The Catholic convert, blogger, writer and controversialist Mark Shea has been pretty much demonized by some right wingers.
It’s understandable. He’s virulently anti-Trump and continually bashes the right wing pro-life movement. He argues intemperately on social media and happily throws foxes into henhouses.
I like that. Turning over tables in the temple and all that…
I usually disagree but he gets me thinking. He stirs the pot and at least you can’t say he’s lukewarm.
But the “very face of evil incarnate”? Come now. I’ll give the benefit of the doubt and assume whoever made that picture (which I found online) was joking.
Mark’s not the face of evil incarnate. He’s just a strident controversialist. In the age of Trump the fighter, Mark comes out swinging, and that’s okay.
So during my morning walk I listened to Mark Shea’s podcast today through BreadBox Media.
It was an episode with a pro-life feminist whose name I missed.
It was an interesting conversation. The feminist and Mark were grousing and espousing. Grousing about bigoted Trump supporting right wing pro life warriors and espousing the “seamless garment” or “the consistent ethic of life” and explaining why they would vote Democrat.
They made some good points: that the Republicans, despite their words, haven’t really done much to stop abortion. They keep on funding Planned Parenthood and Shea contends that it’s the Republicans who keep making war, putting little refugee kids in cages and veto government aid programs that would actually help poor mothers choose life rather than abortion.
I get it.
The problem with Mark Shea’s analysis is that it lacks both nuance and balance.
Do the Republicans wage war overseas? Uhh…the Democrats are pretty good at that too as I remember. Do the Republicans lock up poor people? We’ve got Clinton and Joe Biden to thank for the overwhelmingly huge prison population in America–the vast majority of whom are from the underclass. Do Republicans try to pull the plug on social benefit programs for the poor and elderly? Some do, but so do some Democrats.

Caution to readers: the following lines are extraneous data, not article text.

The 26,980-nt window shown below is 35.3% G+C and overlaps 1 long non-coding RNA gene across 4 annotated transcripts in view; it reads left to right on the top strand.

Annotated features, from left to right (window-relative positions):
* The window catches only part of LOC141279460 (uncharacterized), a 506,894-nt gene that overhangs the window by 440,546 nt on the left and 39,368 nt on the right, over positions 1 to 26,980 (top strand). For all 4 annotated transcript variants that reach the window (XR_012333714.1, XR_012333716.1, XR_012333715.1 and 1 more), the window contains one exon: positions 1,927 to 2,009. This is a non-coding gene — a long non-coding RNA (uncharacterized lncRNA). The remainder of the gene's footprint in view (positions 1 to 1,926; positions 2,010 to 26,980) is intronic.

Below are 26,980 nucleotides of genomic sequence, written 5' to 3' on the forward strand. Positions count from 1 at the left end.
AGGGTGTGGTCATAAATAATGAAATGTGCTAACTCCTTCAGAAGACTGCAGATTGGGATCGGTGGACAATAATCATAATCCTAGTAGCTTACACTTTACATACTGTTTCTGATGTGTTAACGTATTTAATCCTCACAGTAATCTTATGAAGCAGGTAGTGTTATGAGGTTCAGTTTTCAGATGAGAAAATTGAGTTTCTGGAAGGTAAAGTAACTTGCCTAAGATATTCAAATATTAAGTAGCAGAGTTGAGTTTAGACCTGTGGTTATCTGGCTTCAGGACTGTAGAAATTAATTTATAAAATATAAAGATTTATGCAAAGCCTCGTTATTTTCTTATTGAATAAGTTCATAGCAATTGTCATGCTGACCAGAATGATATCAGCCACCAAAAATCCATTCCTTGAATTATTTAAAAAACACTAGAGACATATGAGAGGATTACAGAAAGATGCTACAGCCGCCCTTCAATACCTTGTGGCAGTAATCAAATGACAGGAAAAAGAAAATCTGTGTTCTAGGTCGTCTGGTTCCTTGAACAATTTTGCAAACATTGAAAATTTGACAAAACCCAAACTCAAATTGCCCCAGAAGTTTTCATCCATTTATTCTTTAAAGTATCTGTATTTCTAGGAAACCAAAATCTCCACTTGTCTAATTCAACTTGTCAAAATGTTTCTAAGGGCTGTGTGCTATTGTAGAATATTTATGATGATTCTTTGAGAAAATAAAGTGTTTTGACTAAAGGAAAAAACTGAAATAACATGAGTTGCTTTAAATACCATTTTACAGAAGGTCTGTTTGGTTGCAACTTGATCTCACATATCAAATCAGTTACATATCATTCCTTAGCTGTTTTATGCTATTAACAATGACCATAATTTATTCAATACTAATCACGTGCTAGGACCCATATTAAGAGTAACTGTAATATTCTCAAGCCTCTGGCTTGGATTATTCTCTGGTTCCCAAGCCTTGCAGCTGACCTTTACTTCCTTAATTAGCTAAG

The simple fact of the matter is all politicians and parties play the establishment game. They are for the three “P’s”: Prosperity, Power and Pleasure. They are in that for themselves and the rich and powerful people behind the scenes, and they know that is what gets votes. Of course there are some good, hard working and ethical public servants, but the Bible says, “Do not put your trust in princes”…nor in politicians I would add.
Mark is correct that we need to not only be against abortion, but be in favor of helping women in crisis pregnancies, helping families who adopt, helping the poor and elderly, helping those in the underclass to survive and thrive.
Mark is incorrect if he is ascribing equal weight to all these issues. Sure we should be on the side of the marginalized, the helpless, those threatened with violence, those who are powerless. It is not too hard to establish a hierarchy of needs. Some people are more innocent, more helpless, more marginalized, more threatened with death, more likely to be victims of violence than others. Therefore, while we should help all who are in need, there are some who are more helpless, threatened and innocent than others–and that category is, without question, the unborn.
That’s why pro-life warriors prioritize abortion.
Mark makes an interesting observation about supply and demand for abortion. While we may be intent on cutting off the supply, we also need to address the question of demand. Why do so many women seek an abortion? For many they are poor and cannot imagine how they are going to support a baby. We should be there for them not only at birth, but as part of a whole community of life.
Me? I’m not really a political animal. There’s still too much of the Amish in me. I also believe in the principle of subsidiarity. Initiatives should be taken and problems should be solved at the lowest local level possible.
Can politicians do some good? Sure. God bless ’em.
But what if we all rolled up our sleeves and did what we could with what we have where we are? What if our pro life purpose right here right now was not only to end abortion, but to promote adoption and fostering, to look after the women in crisis pregnancies, the moms and dads who have kids, to build up our families, our parishes and schools as oases of life in the midst of the culture of death?
If that is what we were doing we wouldn’t have quite so much time to blather on about politics.